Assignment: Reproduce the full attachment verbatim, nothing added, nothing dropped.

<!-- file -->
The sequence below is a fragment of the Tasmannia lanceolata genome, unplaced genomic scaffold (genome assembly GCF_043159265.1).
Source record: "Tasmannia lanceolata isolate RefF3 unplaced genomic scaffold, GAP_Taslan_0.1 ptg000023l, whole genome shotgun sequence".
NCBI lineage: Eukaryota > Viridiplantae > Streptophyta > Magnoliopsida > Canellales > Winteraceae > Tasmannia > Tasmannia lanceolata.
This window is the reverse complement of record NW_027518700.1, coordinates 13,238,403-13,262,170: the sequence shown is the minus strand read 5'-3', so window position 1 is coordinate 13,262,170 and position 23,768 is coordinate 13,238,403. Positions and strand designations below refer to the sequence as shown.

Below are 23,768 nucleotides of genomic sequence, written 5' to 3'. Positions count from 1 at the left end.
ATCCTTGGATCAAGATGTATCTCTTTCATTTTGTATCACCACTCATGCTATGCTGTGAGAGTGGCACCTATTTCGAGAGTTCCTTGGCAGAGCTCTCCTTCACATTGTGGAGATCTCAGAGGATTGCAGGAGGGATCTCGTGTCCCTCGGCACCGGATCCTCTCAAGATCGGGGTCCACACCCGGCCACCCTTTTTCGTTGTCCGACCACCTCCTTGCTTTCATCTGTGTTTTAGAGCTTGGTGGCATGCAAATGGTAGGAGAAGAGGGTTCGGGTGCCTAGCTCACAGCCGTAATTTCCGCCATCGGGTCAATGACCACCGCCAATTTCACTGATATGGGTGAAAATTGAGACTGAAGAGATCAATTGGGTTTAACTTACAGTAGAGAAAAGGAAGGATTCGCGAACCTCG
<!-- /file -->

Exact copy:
The sequence below is a fragment of the Tasmannia lanceolata genome, unplaced genomic scaffold (genome assembly GCF_043159265.1).
Source record: "Tasmannia lanceolata isolate RefF3 unplaced genomic scaffold, GAP_Taslan_0.1 ptg000023l, whole genome shotgun sequence".
NCBI lineage: Eukaryota > Viridiplantae > Streptophyta > Magnoliopsida > Canellales > Winteraceae > Tasmannia > Tasmannia lanceolata.
This window is the reverse complement of record NW_027518700.1, coordinates 13,238,403-13,262,170: the sequence shown is the minus strand read 5'-3', so window position 1 is coordinate 13,262,170 and position 23,768 is coordinate 13,238,403. Positions and strand designations below refer to the sequence as shown.

Below are 23,768 nucleotides of genomic sequence, written 5' to 3'. Positions count from 1 at the left end.
ATCCTTGGATCAAGATGTATCTCTTTCATTTTGTATCACCACTCATGCTATGCTGTGAGAGTGGCACCTATTTCGAGAGTTCCTTGGCAGAGCTCTCCTTCACATTGTGGAGATCTCAGAGGATTGCAGGAGGGATCTCGTGTCCCTCGGCACCGGATCCTCTCAAGATCGGGGTCCACACCCGGCCACCCTTTTTCGTTGTCCGACCACCTCCTTGCTTTCATCTGTGTTTTAGAGCTTGGTGGCATGCAAATGGTAGGAGAAGAGGGTTCGGGTGCCTAGCTCACAGCCGTAATTTCCGCCATCGGGTCAATGACCACCGCCAATTTCACTGATATGGGTGAAAATTGAGACTGAAGAGATCAATTGGGTTTAACTTACAGTAGAGAAAAGGAAGGATTCGCGAACCTCG